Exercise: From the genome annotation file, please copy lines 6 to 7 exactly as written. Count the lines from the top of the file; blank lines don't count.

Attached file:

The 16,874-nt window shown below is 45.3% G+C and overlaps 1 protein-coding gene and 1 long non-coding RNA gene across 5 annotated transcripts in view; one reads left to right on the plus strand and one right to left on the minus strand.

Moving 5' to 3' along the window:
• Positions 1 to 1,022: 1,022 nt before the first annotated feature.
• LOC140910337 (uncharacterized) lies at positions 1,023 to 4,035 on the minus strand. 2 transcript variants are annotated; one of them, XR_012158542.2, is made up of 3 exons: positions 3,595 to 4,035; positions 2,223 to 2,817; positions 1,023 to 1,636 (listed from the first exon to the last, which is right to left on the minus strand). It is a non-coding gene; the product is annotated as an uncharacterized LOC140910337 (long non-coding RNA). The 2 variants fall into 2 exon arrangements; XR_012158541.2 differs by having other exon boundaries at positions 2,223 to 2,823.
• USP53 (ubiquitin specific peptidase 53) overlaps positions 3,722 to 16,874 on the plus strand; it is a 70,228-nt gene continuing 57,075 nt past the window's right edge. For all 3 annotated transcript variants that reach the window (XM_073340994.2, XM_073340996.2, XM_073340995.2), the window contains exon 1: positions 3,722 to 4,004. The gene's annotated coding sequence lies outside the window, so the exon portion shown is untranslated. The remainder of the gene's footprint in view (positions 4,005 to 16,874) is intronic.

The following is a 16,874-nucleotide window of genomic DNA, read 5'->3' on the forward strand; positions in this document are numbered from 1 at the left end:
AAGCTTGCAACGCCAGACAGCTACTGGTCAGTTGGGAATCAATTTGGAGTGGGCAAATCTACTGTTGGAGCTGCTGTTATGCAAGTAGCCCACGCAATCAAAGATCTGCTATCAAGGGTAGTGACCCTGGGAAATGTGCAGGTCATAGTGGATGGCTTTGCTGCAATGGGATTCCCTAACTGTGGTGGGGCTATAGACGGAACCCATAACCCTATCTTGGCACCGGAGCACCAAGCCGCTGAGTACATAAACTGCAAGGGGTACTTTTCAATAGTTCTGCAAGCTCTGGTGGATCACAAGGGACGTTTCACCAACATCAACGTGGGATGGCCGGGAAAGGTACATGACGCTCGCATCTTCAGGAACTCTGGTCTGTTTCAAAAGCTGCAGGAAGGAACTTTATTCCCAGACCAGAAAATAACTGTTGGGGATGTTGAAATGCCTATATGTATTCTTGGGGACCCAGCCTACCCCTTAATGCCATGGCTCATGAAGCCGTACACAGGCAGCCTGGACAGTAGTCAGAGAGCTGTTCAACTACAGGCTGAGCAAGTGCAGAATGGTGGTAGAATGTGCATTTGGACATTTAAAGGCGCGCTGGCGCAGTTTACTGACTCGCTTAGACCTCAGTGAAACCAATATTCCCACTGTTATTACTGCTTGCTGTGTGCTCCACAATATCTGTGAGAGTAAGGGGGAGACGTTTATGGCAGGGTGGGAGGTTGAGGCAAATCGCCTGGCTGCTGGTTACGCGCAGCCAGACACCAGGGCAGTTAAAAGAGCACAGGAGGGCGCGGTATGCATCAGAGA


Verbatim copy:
The following is a 16,874-nucleotide window of genomic DNA, read 5'->3' on the forward strand; positions in this document are numbered from 1 at the left end:
AAGCTTGCAACGCCAGACAGCTACTGGTCAGTTGGGAATCAATTTGGAGTGGGCAAATCTACTGTTGGAGCTGCTGTTATGCAAGTAGCCCACGCAATCAAAGATCTGCTATCAAGGGTAGTGACCCTGGGAAATGTGCAGGTCATAGTGGATGGCTTTGCTGCAATGGGATTCCCTAACTGTGGTGGGGCTATAGACGGAACCCATAACCCTATCTTGGCACCGGAGCACCAAGCCGCTGAGTACATAAACTGCAAGGGGTACTTTTCAATAGTTCTGCAAGCTCTGGTGGATCACAAGGGACGTTTCACCAACATCAACGTGGGATGGCCGGGAAAGGTACATGACGCTCGCATCTTCAGGAACTCTGGTCTGTTTCAAAAGCTGCAGGAAGGAACTTTATTCCCAGACCAGAAAATAACTGTTGGGGATGTTGAAATGCCTATATGTATTCTTGGGGACCCAGCCTACCCCTTAATGCCATGGCTCATGAAGCCGTACACAGGCAGCCTGGACAGTAGTCAGAGAGCTGTTCAACTACAGGCTGAGCAAGTGCAGAATGGTGGTAGAATGTGCATTTGGACATTTAAAGGCGCGCTGGCGCAGTTTACTGACTCGCTTAGACCTCAGTGAAACCAATATTCCCACTGTTATTACTGCTTGCTGTGTGCTCCACAATATCTGTGAGAGTAAGGGGGAGACGTTTATGGCAGGGTGGGAGGTTGAGGCAAATCGCCTGGCTGCTGGTTACGCGCAGCCAGACACCAGGGCAGTTAAAAGAGCACAGGAGGGCGCGGTATGCATCAGAGA